Best Practices for Computer Forensics in the Field

Introduction

Computer forensic examiners are responsible for technical acuity, knowledge of the law, and objectivity during investigations. Success is principled upon verifiable and repeatable reported results that represent direct evidence of suspected wrong-doing or possible exoneration. This article establishes a series of best practices for the computer forensics practitioner, representing the best evidence for defensible solutions in the field. Best practices themselves are intended to capture those processes that have repeatedly shown to be successful in their use. This is not a cookbook. Best practices are meant to be reviewed and applied based on the specific needs of the organization, the case and the case setting.

Job Knowledge

An examiner can only be so informed when they walk into a field setting. In many situations, the client or the client’s representative will provide some information about how many systems are in question, their specifications, and their current state. And just as often, they are critically wrong. This is especially true when it comes to hard excursion sizes, cracking laptop computers, password hacking and device interfaces. A seizure that brings the equipment back to the lab should always be the first line of defense, providing maximum flexibility. If you must perform onsite, create a comprehensive working list of information to be collected before you hit the field. The list should be comprised of small steps with a checkbox for each step. The examiner should be completely informed of their next step and not have to “think on their feet.”

Overestimate

Overestimate effort by at the minimum a factor of two the amount of time you will require to complete the job. This includes accessing the device, initiating the forensic acquisition with the proper write-blocking strategy, filling out the appropriate paperwork and chain of custody documentation, copying the acquired files to another device and restoring the hardware to its initial state. Keep in mind that you may require shop manuals to direct you in taking apart small devices to access the excursion, creating more difficulty in accomplishing the acquisition and hardware restoration. Live by Murphy’s Law. Something will always challenge you and take more time than expected — already if you have done it many times.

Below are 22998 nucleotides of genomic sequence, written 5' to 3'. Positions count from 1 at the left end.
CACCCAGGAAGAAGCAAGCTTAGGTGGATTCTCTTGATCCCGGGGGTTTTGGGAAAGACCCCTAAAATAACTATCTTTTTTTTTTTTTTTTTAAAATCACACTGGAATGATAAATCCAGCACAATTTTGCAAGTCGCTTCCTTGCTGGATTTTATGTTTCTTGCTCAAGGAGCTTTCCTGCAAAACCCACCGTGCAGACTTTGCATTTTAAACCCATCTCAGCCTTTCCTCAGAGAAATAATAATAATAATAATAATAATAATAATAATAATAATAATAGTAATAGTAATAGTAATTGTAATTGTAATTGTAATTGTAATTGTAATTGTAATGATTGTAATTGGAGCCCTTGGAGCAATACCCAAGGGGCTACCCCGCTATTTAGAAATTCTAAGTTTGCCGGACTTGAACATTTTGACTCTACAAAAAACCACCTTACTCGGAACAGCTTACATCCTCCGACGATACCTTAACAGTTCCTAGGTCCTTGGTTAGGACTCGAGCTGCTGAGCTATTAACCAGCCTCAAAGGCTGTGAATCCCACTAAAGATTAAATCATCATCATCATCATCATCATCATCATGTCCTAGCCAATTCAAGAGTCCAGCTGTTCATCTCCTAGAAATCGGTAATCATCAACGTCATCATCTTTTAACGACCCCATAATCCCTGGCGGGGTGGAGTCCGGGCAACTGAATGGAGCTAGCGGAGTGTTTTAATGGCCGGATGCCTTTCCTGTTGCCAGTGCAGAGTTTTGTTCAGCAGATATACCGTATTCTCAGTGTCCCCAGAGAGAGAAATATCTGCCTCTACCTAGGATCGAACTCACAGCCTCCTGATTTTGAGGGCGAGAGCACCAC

Inventory Equipment Most examiners have enough of a variety of equipment that they can perform forensically sound acquisitions in several ways. Decide ahead of time how you would like to ideally carry out your site acquisition. All of us will see equipment go bad or some other incompatibility become a show-stopper at the most basic time. Consider carrying two write blockers and an additional mass storage excursion, wiped and ready. Between jobs, make sure to verify your equipment with a hashing exercise. Double-Check and inventory all of your kit using a checklist before taking off.

Flexible Acquisition

Instead of trying to make “best guesses” about the exact size of the client hard excursion, use mass storage devices and if space is an issue, an acquisition format that will compress your data. After collecting the data, copy the data to another location. Many examiners limit themselves to traditional acquisitions where the machine is cracked, the excursion removed, placed behind a write-blocker and acquired. There are also other methods for acquisition made obtainable by the Linux operating system. Linux, booted from a CD excursion, allows the examiner to make a raw copy without compromising the hard excursion. Be familiar enough with the time of action to understand how to collect hash values and other logs. Live Acquisition is also discussed in this document. Leave the imaged excursion with the attorney or the client and take the copy back to your lab for examination.

Pull the Plug